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Cover Story : High Adventure Lures Riders of the Wind : Ventura County's weather, topography and beaches make it a premier spot for hang glider and para-glider pilots.

November 04, 1993|JEFF MEYERS | TIMES STAFF WRITER

High atop the hardscrabble north slope of Ventura's Grant Park, Randy Liggett looks down at the city. Hundreds of feet below, homes along Ventura Avenue are as tiny as Monopoly pieces. On the rise behind him, tall cypresses rustle in a light breeze.

Pulling a para-glider from a bulky backpack, Liggett assembles it and climbs into the harness. Glancing at the horizon--where Anacapa and Santa Cruz islands poke through a carpet of late-afternoon fog--Liggett kicks the ground, raising a dirt cloud, and watches the dust blow to the east. Satisfied, he lowers his head, runs downhill and flings himself off the precipice without so much as a gasp, shriek or "Geronimo!"

For the next few minutes, Liggett casually swoops above the Avenue like Mary Poppins, getting a bird's-eye view, panoramic yet intimate, exhilarating and vertiginous. Then gently, like a butterfly alighting, he touches down on a school playground, an urban flyboy come home to roost.

Liggett is one of a handful of pilots who fly the friendly skies of Ventura County strapped to either fixed-wing hang gliders or para-gliders--which are basically parachutes. Soaring over city neighborhoods and rural farmland, circling the coast with gulls and soaring above the mountains, these die-hards routinely travel dozens of miles, often reaching altitudes of 15,000 feet and staying aloft for hours at a time. Agreeable coastal weather allows them more than 300 days of flying a year.

"Ventura County has to be one of the premier spots in the world for year-round flying," says Tom Truax, who holds most of the local records for hang gliding--including the longest flight, a 180-mile, 6 1/2-hour journey from Pine Mountain in the Los Padres National Forest to a small town east of Barstow.

Perfect weather. Varied topography. Miles of beaches for soft landings. Ventura has it all. Except an abundance of pilots. Truax says active pilots in the county number only a dozen in hang gliding and 20 in para-gliding. Scores more are former pilots, burned out by too many bumpy landings and close calls, or one-time pilots who had neither the money nor nerve, commitment and athletic skills to get beyond the training hill.

The male-dominated gliding sports (women have stayed away in droves) haven't taken off in the rest of the country either. The U.S. Hang-Gliding Assn.--the recognized body for both sports--lists just 8,500 hang glider pilots and only 1,600 in para-gliding (not to be confused with para-sailing, which is basically a parachute tethered to a boat).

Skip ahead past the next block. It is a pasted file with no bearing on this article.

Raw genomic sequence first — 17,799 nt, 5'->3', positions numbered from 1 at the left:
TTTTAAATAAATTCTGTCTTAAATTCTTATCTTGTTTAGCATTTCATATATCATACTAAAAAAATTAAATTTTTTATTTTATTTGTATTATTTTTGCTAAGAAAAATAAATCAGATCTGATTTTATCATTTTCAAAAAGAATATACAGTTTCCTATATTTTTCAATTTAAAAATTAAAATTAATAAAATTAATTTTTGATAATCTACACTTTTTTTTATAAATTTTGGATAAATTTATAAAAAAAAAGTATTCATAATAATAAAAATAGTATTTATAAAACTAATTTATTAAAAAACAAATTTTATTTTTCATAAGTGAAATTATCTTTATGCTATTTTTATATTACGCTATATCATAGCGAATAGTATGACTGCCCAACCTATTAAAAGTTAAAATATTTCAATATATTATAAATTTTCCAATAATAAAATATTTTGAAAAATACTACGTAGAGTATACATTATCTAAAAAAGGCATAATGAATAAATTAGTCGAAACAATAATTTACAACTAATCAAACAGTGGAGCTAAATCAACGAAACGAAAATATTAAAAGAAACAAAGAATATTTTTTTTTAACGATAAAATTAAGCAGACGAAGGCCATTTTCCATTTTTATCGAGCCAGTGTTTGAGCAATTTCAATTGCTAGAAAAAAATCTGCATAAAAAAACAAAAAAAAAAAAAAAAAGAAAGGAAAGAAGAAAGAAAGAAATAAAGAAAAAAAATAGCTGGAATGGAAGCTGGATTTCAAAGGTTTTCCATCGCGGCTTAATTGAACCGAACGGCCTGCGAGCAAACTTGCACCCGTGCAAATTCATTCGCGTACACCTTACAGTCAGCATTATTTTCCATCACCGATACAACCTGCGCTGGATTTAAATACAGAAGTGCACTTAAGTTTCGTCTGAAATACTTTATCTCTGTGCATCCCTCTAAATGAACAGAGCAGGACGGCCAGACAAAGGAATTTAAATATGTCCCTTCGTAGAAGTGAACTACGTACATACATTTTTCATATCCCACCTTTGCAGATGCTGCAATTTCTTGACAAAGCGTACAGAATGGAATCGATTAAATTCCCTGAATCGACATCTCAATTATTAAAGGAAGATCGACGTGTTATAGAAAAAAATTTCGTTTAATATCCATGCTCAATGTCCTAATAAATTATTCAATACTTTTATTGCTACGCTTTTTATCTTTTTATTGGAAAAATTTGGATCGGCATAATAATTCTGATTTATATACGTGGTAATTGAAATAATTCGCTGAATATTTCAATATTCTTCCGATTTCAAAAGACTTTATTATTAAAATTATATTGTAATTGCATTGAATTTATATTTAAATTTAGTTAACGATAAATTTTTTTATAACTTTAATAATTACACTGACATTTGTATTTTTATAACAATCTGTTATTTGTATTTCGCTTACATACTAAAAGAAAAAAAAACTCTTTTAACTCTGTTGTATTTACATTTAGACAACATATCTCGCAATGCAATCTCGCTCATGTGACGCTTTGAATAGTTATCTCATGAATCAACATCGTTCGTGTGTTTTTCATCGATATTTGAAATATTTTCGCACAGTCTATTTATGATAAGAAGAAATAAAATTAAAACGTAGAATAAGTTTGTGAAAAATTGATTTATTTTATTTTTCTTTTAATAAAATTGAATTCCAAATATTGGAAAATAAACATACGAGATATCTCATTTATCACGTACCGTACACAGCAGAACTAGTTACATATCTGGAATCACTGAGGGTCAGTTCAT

Not everybody, of course, is willing to find thrills, chills and occasional spills while dangling from what appears to be a humongous kite.

"Probably 10% of the population enjoys thrill-seeking activities," says Dr. Richard M. Deamer, a Ventura psychiatrist and glider pilot. "Being released from gravity for a short time is liberating, an escape from a hum-drum life."

But for most of us, a hum-drum life may look better than the prospects of no life at all. A few years ago, before the USHGA tightened standards, pilots were dropping like flies.

Since then, hang gliding has averaged eight to 10 fatalities a year in the United States; para-gliding, which didn't reach this country until 1986, has had a total of about 10 fatalities, USHGA officials say. Ventura County reportedly has had two or three deaths in hang gliding over the years and none in para-gliding.

Like other action sports--wind sailing, rock climbing, ballooning and sky diving--hang gliding and para-gliding require intense training, experience, judgment and constant practice to lessen the chances of killing yourself.

"Safety is up to the individual and how he or she learns and practices the sport," says Ted Boyse, an instructor based in Van Nuys. "People get hurt because they do something they shouldn't. If you fly a hang glider or para-glider in the conditions they're supposed to be flown in, you should have no problem."

Gliding free, hearing nothing but the sound of the wind and your own heartbeat, is actually the safest part of flying. Although mid-flight stalls cause a few accidents a year, pilots carry an emergency parachute--some rocket-triggered to open instantly. Most fatalities are caused by crashing on takeoff or landing, experts say. Almost every year, a pilot is killed by simply failing to attach himself to his hang glider.

Top pilots prefer the higher performance hang gliders (hang gliding's world-record distance flight is 301 miles, more than 100 miles more the para-gliding record.)

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